Turner’s experiments on visual pattern discrimination by honey bees

After publishing his experiments on color vision, Turner performed a different series of experiments on honey bees, this time on pattern vision (Turner 1911a). He used cornucopias and boxes similar to those shown in Figure 5 with the difference that this time they were covered by axial (horizontal) or longitudinal (vertical) stripes, red and green or black and white, or were mottled red and green. In this way, he aimed at answering the question of whether bees can discriminate between different patterns. He performed 19 experiments, in which he varied the kind and number of stimuli displayed and showed that bees learned to choose the stimuli, which presented the pattern that had been previously associated with honey. Confronting vertical vs horizontal striped patterns yielded no doubts: despite showing the same colors (e.g., green and red) and the same spatial frequency (i.e., same stripe spacing), bees preferred the previously rewarded vertical-stripe pattern and ignored the horizontal-stripe pattern.

Turner concluded that bees learn and recognize color patterns and that in doing so they learn the spatial distribution of colors (e.g., a vertical and a horizontal grating are not the same). The use of the red color in his red and green patterns indicates again that for bees, the patterns integrated chromatic (green) and achromatic (red) cues. Yet, irrespective of this caveat, the demonstration that bees discriminated previously rewarded patterns from patterns containing the same information but arranged differently remains valid. Here again, he insisted on the notion of “meaning acquisition” by a stimulus and wrote “Lack of response to a stimulus does not mean that that stimulus has not been noticed by the insects; but that, to them, it has not yet acquired a meaning.” Moreover, opposing dominant views suggesting that bees and other insects should be color blind due to their “primitive nature” (Hess 1913), Turner concluded his article on bee pattern vision with a remarkable evolutionary perspective: “Evidently bees can distinguish between color-patterns, and this is of value to them in recognizing plants that yield honey. Hence, since insects can distinguish colors and the fine details of color pattern, there is nothing about the visual powers of bees that militates against the theory that the colors and the color markings of flowers are adaptations to insect visitors” (Turner 1911a).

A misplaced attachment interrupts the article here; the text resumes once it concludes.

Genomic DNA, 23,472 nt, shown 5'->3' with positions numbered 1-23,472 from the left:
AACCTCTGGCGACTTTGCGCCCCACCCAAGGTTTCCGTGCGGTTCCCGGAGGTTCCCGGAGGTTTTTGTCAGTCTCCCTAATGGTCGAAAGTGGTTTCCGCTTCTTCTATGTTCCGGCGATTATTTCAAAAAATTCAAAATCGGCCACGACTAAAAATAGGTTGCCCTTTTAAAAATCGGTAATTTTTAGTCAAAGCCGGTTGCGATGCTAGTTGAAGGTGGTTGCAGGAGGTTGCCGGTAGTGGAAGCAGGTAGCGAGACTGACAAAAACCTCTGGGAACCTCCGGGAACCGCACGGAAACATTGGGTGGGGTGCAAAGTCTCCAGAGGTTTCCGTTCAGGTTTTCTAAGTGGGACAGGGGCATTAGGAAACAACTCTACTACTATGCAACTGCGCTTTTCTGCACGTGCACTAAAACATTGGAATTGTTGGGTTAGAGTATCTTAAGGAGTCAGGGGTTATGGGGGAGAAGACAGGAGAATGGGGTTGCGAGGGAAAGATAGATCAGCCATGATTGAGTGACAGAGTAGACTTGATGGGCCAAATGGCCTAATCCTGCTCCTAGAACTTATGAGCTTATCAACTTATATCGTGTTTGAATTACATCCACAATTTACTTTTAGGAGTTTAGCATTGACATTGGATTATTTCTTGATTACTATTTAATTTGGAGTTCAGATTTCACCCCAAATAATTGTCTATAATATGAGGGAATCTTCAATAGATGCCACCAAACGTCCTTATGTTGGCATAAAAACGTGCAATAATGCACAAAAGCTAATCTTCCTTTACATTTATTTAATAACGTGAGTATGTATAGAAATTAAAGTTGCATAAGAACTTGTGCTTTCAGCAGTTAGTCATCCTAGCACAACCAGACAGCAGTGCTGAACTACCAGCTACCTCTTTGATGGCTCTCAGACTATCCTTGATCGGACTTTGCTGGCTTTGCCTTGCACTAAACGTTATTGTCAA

Conclusion: Turner’s legacy in a time for change

Several decades after the publication of Turner’s works on bees, many of his ideas have reappeared in modern accounts of insect cognition without scientists being necessarily aware of his contributions (Dona and Chittka 2020; Giurfa and de Brito Sanchez 2020). Turner’s analyses of honey bee foraging behavior and orientation anticipated important notions of Pavlovian learning and modern theories of insect navigation as well as current views interpreting insect behavior from an associative-learning perspective (Giurfa and Menzel 1997; Giurfa 2003; Chittka and Niven 2009). Turner refused to see bees and other insects as simple reflex machines driven by spontaneous reactions to environmental stimuli. For him, behind the insects’ decisions, there was learning, memory, and individual variability. His cognitive perspectives on animal behavior, infrequent at his time and scientific environment dominated by behaviorist views, underline his unicity and talent, and how advanced he was to his time.

Recognition of C.H. Turner should go beyond his experimental work and publications, as what impresses in him is the dedication devoted to his many investigations in an environment that was definitely adverse for his creativity and productivity as a scientist. Turner’s times were times in which eugenic theories were used to justify white supremacy, leading to sterilization of many African American women during medical procedures without consent (Lombardo 2011). The fundamental question that will remain unanswered is which accomplishments he had achieved if he had been given the same opportunities that white scientists had in his time. The same question should be raised today when evaluating the possibilities of minorities in academia and, more generally in the society.

Turner should be seen as an inspiration for scientists fighting against different types of social adversity and prejudices (Abramson 2009; Dona and Chittka 2020; Lee 2020). Bee lovers and beekeepers should learn to discover and appreciate the work of this admirable scientist who made fundamental discoveries and remained nevertheless ignored during decades. We have now a unique opportunity to achieve reparation, recognize, and reward “invisible” black scientists like him and, through this, identify existing injustice in our society for which urgent changes are needed.